• pond surrounded by green brush, reflecting a distant range of snow-covered mountains that are dominated by one massive mountain

    Denali

    National Park & Preserve Alaska

Unit 13: Mount Eielson

UNIT 13
MOUNT EIELSON
Quota: 4
USGS Quad Maps: Mt. McKinley B1


Description
The mile wide expanse of the lower Thorofare River defines the northern third of this unit. Joining it from the south is Glacier Creek, a rocky, fast moving stream that flows along the eastern edge of the Muldrow Glacier. Tributaries to the east of Glacier Creek reach back into drainages covered with alpine tundra and steep passes bound by high peaks.

 
a gravel plain leading up to green hills, in front of taller, snow-dotted mountains
Alpine tundra along the Crystal Creek gravel bar
NPS Photo
 

Tips and Special Features
Excellent views of Mt. McKinley are possible throughout most of this unit and the majority of the hiking is along open river bars or alpine tundra. It is possible to hike along the Muldrow Glacier, the largest glacier on the north side of Denali. This is a wonderful area to hike, but it is a very popular unit. Expect some difficulty in obtaining a permit for this area and the presence of other backpackers once you get there.


Access
All access to this unit requires dropping down about 100-200 ft from the Park Road and traveling south across the Thorofare River Bar. This can be done from the Eielson Visitor Center, or from any number of small ridges or drainages immediately west of the visitor center along the Park Road.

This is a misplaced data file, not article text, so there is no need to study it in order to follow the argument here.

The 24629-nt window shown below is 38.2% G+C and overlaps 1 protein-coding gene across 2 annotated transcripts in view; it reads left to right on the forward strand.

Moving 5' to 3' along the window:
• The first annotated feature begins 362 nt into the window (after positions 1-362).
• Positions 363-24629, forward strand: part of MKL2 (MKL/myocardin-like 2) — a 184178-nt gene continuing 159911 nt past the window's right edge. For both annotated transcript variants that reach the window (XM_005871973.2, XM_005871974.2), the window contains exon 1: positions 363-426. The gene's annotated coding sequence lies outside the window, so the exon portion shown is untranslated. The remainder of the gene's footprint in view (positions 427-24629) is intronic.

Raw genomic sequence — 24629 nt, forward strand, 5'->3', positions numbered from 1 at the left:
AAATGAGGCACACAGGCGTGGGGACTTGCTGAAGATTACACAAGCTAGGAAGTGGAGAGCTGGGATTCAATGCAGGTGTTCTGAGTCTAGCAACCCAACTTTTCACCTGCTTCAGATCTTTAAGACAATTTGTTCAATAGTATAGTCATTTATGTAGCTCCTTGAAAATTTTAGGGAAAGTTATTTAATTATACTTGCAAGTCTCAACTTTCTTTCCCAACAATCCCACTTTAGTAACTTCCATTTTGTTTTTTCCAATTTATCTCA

Common Routes and Hiking Corridors
River crossings of the Thorofare River and Glacier Creek are necessary for any travel into the interior of this unit. The Thorofare River west of the Eielson Visitor Center is usually spread out across the wide gravel bar and crossing it is less difficult than in Unit 12. Several crossings of Glacier Creek must be made in order to travel south along it so be aware that heavy rainfall or warm weather can increase water levels significantly. Glacier Creek and its tributaries are the main routes for access into this unit. They are mostly open gravel streambeds and travel is relatively easy along them. Crystal Creek and its headwaters offer many places to camp and explore. To access Unit 18, continue following Glacier Creek up past Green Point.

Good map and compass skills will be needed during poor weather if you are attempting to travel east over the high passes to reach Unit 12. Even without a crossing to the east, the slopes of Mt. Eielson provide many opportunities for exploration and great views.

Traveling west across the Muldrow Glacier to reach Pirate Creek (Unit 19) is possible, but crossing the glacier is strenuous, time-consuming and dangerous. One of the more dependable crossing areas is west of Green Point. This portion of the Muldrow Glacier is covered in some tundra, some brush, loose gravel and sections of glare ice. It should only be attempted by parties with previous glacier crossing experience.

Following the Thorofare River west to the McKinley River Bar (Unit 14) is not recommended for most of the summer due to the high volume of water flowing between the edge of the Muldrow Glacier and the steep, brush covered hillsides to the north.


Additional Notes and Hazards
Grizzly bears are frequently in the area and can make travel up Glacier Creek difficult due to the narrow corridor for both humans and bears. Day hikers and guided groups also regularly use the lower portions of Glacier Creek. There are frequently wildlife closures in this unit; be careful to avoid them while in the backcountry.

 
a rough, rocky landscape, with mountains in the distance
Muldrow Glacier, seen from near Glacier Creek
NPS Photo

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